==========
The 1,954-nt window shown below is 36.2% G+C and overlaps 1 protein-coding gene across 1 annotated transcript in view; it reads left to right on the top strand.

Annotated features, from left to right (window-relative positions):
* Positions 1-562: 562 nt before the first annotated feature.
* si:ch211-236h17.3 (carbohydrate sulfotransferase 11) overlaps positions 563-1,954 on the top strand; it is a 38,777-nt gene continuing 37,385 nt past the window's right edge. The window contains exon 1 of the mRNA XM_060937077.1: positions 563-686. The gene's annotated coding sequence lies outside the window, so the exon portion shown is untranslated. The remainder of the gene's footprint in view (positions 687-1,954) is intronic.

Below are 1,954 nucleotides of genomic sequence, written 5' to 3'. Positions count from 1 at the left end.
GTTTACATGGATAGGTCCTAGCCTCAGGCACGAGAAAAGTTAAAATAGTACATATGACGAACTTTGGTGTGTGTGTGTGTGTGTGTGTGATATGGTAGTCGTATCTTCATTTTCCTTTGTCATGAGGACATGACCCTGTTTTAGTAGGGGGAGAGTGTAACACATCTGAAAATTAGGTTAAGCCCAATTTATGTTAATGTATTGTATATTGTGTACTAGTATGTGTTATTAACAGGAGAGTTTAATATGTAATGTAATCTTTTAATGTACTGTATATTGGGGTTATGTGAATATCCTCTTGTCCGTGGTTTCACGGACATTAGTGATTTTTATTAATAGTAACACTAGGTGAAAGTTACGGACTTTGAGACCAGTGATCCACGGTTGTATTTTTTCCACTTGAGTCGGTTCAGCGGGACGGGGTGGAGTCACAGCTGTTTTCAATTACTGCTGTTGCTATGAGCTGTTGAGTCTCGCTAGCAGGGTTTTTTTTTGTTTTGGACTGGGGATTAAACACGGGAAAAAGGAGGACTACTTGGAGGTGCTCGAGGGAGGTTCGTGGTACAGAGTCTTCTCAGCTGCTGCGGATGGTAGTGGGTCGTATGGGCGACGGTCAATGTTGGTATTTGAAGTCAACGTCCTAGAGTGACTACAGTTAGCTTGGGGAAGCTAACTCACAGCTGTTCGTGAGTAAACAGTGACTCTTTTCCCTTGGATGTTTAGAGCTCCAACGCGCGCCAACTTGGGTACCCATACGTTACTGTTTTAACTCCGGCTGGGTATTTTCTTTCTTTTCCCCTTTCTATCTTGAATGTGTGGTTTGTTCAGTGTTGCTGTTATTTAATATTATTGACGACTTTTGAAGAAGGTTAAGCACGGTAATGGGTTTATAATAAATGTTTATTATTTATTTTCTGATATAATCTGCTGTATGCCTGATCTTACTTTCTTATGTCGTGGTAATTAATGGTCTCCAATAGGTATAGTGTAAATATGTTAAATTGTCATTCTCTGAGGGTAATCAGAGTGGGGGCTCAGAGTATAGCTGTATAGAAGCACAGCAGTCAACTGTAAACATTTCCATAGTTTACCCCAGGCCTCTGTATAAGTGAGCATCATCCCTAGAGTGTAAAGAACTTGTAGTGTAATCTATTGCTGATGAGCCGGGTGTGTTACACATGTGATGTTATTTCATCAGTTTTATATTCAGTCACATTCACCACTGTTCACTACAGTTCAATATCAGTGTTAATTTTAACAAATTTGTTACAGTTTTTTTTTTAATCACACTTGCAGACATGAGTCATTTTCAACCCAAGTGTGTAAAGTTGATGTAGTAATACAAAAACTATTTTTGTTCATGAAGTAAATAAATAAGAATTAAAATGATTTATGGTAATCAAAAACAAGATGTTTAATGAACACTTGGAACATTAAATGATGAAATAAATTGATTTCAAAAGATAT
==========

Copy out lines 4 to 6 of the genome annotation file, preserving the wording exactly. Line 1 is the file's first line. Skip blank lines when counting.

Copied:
* si:ch211-236h17.3 (carbohydrate sulfotransferase 11) overlaps positions 563-1,954 on the top strand; it is a 38,777-nt gene continuing 37,385 nt past the window's right edge. The window contains exon 1 of the mRNA XM_060937077.1: positions 563-686. The gene's annotated coding sequence lies outside the window, so the exon portion shown is untranslated. The remainder of the gene's footprint in view (positions 687-1,954) is intronic.

Below are 1,954 nucleotides of genomic sequence, written 5' to 3'. Positions count from 1 at the left end.
GTTTACATGGATAGGTCCTAGCCTCAGGCACGAGAAAAGTTAAAATAGTACATATGACGAACTTTGGTGTGTGTGTGTGTGTGTGTGTGATATGGTAGTCGTATCTTCATTTTCCTTTGTCATGAGGACATGACCCTGTTTTAGTAGGGGGAGAGTGTAACACATCTGAAAATTAGGTTAAGCCCAATTTATGTTAATGTATTGTATATTGTGTACTAGTATGTGTTATTAACAGGAGAGTTTAATATGTAATGTAATCTTTTAATGTACTGTATATTGGGGTTATGTGAATATCCTCTTGTCCGTGGTTTCACGGACATTAGTGATTTTTATTAATAGTAACACTAGGTGAAAGTTACGGACTTTGAGACCAGTGATCCACGGTTGTATTTTTTCCACTTGAGTCGGTTCAGCGGGACGGGGTGGAGTCACAGCTGTTTTCAATTACTGCTGTTGCTATGAGCTGTTGAGTCTCGCTAGCAGGGTTTTTTTTTGTTTTGGACTGGGGATTAAACACGGGAAAAAGGAGGACTACTTGGAGGTGCTCGAGGGAGGTTCGTGGTACAGAGTCTTCTCAGCTGCTGCGGATGGTAGTGGGTCGTATGGGCGACGGTCAATGTTGGTATTTGAAGTCAACGTCCTAGAGTGACTACAGTTAGCTTGGGGAAGCTAACTCACAGCTGTTCGTGAGTAAACAGTGACTCTTTTCCCTTGGATGTTTAGAGCTCCAACGCGCGCCAACTTGGGTACCCATACGTTACTGTTTTAACTCCGGCTGGGTATTTTCTTTCTTTTCCCCTTTCTATCTTGAATGTGTGGTTTGTTCAGTGTTGCTGTTATTTAATATTATTGACGACTTTTGAAGAAGGTTAAGCACGGTAATGGGTTTATAATAAATGTTTATTATTTATTTTCTGATATAATCTGCTGTATGCCTGATCTTACTTTCTTATGTCGTGGTAATTAATGGTCTCCAATAGGTATAGTGTAAATATGTTAAATTGTCATTCTCTGAGGGTAATCAGAGTGGGGGCTCAGAGTATAGCTGTATAGAAGCACAGCAGTCAACTGTAAACATTTCCATAGTTTACCCCAGGCCTCTGTATAAGTGAGCATCATCCCTAGAGTGTAAAGAACTTGTAGTGTAATCTATTGCTGATGAGCCGGGTGTGTTACACATGTGATGTTATTTCATCAGTTTTATATTCAGTCACATTCACCACTGTTCACTACAGTTCAATATCAGTGTTAATTTTAACAAATTTGTTACAGTTTTTTTTTTAATCACACTTGCAGACATGAGTCATTTTCAACCCAAGTGTGTAAAGTTGATGTAGTAATACAAAAACTATTTTTGTTCATGAAGTAAATAAATAAGAATTAAAATGATTTATGGTAATCAAAAACAAGATGTTTAATGAACACTTGGAACATTAAATGATGAAATAAATTGATTTCAAAAGATAT